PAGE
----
Disenfranchised Episcopalians | Letters | Chicago Reader

Disenfranchised Episcopalians 

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To the editors:

Thank you for the best, the fairest, and the most objective article on the Episcopal Church and its BOOK OF COMMON PRAYER that I have ever read since our revolution began ["Is Nothing Sacred?" June 9]. As one of many still unhappy Episcopalians who are tired of being told we are "whining," I am collecting a dozen copies of your newspaper to send to friends and family across the country.

There are some points your reporter might have added, too. Historically, the Episcopal Church has been in favor of continuity, a buzz word these days in theological circles, but one more honored in the breach, etc. What we have lost is all sense of connectedness with our ancestors; to use G.K. Chesterton's analogy, we have disenfranchised them and ourselves at the same time.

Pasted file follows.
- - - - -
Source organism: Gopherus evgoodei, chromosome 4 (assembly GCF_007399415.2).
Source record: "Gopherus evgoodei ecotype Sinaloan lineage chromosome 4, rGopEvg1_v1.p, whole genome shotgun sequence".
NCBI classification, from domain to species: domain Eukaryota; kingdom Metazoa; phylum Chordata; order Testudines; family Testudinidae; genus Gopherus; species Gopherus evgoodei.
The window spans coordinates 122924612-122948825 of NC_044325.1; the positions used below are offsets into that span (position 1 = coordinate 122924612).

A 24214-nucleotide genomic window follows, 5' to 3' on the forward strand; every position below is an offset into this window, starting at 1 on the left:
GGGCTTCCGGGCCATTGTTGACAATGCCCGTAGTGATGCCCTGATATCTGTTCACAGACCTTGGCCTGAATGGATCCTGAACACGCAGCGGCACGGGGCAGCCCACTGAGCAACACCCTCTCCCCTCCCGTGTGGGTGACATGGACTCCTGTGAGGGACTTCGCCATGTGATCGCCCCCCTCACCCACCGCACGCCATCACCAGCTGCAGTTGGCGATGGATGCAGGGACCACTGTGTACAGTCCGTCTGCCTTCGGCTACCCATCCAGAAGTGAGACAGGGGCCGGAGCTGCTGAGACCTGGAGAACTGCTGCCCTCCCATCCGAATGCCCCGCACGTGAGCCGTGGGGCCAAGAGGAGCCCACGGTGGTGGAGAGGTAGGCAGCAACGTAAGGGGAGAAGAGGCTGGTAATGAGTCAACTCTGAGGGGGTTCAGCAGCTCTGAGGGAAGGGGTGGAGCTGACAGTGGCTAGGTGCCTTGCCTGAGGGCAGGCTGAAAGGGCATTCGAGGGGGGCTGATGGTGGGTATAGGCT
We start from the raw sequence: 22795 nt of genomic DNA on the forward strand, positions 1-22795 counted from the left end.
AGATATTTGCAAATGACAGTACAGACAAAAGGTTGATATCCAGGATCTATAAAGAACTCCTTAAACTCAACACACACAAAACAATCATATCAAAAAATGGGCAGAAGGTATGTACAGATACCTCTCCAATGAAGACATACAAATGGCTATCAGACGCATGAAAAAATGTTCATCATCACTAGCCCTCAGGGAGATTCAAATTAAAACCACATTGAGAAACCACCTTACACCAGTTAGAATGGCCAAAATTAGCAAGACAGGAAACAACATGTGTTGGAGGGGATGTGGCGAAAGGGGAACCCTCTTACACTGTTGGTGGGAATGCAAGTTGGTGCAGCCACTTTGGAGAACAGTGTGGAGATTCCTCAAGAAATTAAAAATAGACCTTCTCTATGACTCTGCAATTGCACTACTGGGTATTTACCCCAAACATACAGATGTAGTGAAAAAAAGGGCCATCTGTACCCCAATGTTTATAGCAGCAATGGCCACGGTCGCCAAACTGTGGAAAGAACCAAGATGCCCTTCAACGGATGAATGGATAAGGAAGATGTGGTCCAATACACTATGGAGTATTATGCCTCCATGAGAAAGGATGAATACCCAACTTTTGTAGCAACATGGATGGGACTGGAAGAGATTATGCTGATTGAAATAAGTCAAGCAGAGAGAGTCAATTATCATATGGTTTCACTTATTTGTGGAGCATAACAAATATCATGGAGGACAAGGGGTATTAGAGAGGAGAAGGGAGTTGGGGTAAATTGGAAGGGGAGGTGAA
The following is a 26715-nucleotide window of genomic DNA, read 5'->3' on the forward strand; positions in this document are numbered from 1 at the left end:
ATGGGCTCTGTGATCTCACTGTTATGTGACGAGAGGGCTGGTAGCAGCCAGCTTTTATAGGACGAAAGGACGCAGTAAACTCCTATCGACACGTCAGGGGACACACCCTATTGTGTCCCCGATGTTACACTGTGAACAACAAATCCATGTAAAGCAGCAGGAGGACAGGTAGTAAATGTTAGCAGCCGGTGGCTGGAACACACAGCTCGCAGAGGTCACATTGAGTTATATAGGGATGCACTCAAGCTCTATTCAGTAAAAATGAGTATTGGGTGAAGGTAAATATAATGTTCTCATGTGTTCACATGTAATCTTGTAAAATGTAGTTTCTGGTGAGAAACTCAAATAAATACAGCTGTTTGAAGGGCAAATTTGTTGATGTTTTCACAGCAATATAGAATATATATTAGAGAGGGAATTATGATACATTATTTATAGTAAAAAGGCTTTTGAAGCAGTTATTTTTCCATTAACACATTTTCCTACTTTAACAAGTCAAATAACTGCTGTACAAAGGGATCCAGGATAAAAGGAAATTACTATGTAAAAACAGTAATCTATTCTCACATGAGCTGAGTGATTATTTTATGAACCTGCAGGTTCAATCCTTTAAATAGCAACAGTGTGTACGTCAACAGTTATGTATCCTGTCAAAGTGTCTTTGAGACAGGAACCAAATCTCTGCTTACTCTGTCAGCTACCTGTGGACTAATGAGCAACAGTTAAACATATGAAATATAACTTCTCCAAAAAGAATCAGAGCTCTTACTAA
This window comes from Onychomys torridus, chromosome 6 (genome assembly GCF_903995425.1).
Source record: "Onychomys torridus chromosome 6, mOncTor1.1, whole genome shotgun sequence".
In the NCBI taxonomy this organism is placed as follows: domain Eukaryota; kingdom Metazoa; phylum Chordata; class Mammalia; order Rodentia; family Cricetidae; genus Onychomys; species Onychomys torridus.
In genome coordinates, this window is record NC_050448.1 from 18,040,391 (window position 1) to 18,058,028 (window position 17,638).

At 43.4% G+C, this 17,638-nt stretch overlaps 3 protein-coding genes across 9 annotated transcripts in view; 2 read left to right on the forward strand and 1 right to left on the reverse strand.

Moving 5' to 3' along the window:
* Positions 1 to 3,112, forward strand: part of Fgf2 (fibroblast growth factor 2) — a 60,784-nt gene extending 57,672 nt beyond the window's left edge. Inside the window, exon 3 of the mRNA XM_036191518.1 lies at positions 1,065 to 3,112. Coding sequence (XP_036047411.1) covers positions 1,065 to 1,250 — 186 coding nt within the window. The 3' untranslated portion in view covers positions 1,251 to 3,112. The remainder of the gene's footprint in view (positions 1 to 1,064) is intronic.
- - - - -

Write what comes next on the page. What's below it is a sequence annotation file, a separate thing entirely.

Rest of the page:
Secondly, my children, growing up with green books and zebra books and trial services and rows--have all left the church. They had already lost the priceless heritage of being able to read, speak and understand Elizabethan English, which had been a common, everyday thing until the change was made.

Finally, in my clubby, successful parish, the majority of members are not "birthright" Episcopalians, but people who have come from the four corners of the earth because they like the ritual--not the liturgy--the ritual, the candles and incense and robes and such. Hearing different services week by week, they have no concept of the way in which worship and prayer are honed by repeated usage. But that really does not matter because they are chiefly there to celebrate one another.

Alzina Stone Dale

S. Kenwood

PS: Of all the Peoples of the Book, we were most blessed; now we have selections instead.


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